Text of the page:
New initiative from the field of chemistry data curation and much needed: a novel schema for describing organic reaction data as highlighted in JACS (Kearnes, Coley et al. DOI). If universally adopted, a lot of difficulties with exchange of reaction data are a thing of the past. And with the people behind the initiative hailing from industry (Pfizer, Merck among them) ,academia (MIT) and the tech bro's (Google), wide adoption of the schema is not unthinkable.
This initiative is not just a set of rules defining the schema. There is also a database which is called the Open Reaction Database (ORD) which has my interest because I am running a similar sounding Chemical Reaction Database (CRD).
ORD is open to contributions through a web app located at editor.open-reaction-database.org. This app is basically a long input form with inputs and outcomes and each input having a reaction role, an amount and an identifier and so on. The amount of details is large! The Youtube tutorial explaining just the form runs for an hour. You can add chemicals vendors, addition speeds, flow rates, vessel details, stirring rates and more.
I am surprised by some of the mandatory fields. Reactant amounts are mandatory but not always known. Another mandatory field is 'limiting reagent yes/no' but the answer to this question can be calculated from the reactant amounts. The number of roles for a compound is very limited, just 8. Compounds with ligand roles or base roles all have to be added as reagent.
As a field test CRD file 1785479 was entered as ORD file ord-ef44929c4e76463483e6d5d1ada3fcf2. But what do you get for your trouble? Well, at least a reaction.pbtxt export file. And that requires some explaining. An output file based on XML or JSON was expected (the USPTO dataset for example is a collection of XML files) but ORD is based on so-called Protocol Buffers. This data-serialization format is binary (.pb) invented by Google as early as 2001 with a remote soap smell. The ORD datasets can be found at Github (https://github.com/open-reaction-database/ord-data) which is great news (open access) but only available as binary files which requires specialized software to make them human-readable. The .pbtxt file format appears to be a trade-off.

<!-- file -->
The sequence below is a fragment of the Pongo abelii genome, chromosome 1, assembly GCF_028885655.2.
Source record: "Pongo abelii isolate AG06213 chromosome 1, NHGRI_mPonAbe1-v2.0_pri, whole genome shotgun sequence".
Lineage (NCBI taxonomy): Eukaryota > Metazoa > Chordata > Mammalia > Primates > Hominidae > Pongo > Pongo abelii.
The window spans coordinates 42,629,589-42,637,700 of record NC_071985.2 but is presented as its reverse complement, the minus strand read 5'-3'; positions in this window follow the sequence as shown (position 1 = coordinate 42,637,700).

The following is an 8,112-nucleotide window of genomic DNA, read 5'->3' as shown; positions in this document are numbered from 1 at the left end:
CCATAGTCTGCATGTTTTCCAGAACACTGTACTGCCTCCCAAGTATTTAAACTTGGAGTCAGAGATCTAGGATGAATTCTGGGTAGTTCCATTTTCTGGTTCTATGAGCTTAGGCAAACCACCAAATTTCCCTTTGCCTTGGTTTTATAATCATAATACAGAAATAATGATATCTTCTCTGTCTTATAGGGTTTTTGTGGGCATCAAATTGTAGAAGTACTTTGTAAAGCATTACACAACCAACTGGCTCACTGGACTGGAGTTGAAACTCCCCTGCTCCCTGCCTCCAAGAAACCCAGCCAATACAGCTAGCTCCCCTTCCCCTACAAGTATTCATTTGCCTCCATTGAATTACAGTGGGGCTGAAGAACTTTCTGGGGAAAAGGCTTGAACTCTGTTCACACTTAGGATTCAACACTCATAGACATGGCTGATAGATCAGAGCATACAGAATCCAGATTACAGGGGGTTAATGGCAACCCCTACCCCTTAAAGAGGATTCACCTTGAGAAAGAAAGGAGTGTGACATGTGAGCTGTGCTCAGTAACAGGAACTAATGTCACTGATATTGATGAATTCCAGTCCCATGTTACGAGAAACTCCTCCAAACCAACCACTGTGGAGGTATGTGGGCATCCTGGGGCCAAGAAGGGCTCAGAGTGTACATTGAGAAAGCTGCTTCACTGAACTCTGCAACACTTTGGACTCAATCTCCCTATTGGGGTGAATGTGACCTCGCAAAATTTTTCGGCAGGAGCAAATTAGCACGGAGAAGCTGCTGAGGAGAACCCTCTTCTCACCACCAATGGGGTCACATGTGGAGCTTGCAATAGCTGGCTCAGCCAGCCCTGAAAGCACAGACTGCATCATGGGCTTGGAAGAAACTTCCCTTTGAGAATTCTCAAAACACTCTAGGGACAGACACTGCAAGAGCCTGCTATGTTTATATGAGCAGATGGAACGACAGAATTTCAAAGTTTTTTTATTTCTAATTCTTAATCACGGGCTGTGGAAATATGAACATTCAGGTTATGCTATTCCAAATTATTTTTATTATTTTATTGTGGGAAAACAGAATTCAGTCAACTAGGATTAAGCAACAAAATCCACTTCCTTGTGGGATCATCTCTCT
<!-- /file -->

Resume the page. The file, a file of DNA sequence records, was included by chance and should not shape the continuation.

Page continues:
This is problematic. For example in publishing research articles, an ideal-world scenario would have done away with the supplementary information as we know it (freestyle prose) and replaced by synthetic procedures locked in an agreed upon data format. If you choose XML it is both human- readable and machine-readable. A protocol buffer it seems is only machine-readable. And the Open Chemical Database itself? Does it have a web presence and is it searchable? Move to client.open-reaction-database.org and (sub)search for reactions by reagent, reaction or dataset.
Since 2012 I have been working on CRD as the Chemical Reaction Database and in 2020 this morphed into kmt.vander-lingen.nl, the open-access and searchable organic reaction database (59 thousand entries and counting). Both CRD and ORD have incorporated the USPTO dataset so we can directly compare. For example CRD-1143562 (US20130190293A1) and ord-6a01bf15b70e4aee99918916c61b608b describe the same reaction. More examples: CRD-606868 matches ord-0937fdc5897a4464beac2a4265c0b72d and CRD-170034 matches ord-195173b39cd24007bc2ae1d6cae4dd7b
Of course ORD is miles ahead of CRD (which is trying to master multistep synthesis, substructure search and image rendering to name just a few things) but perhaps I do not have the resources that are available to companies like Merck, Pfizer, MIT and Google. CRD is not a circus but just a dog and pony show with the pony suffering from stage fright and dog a midlife crisis.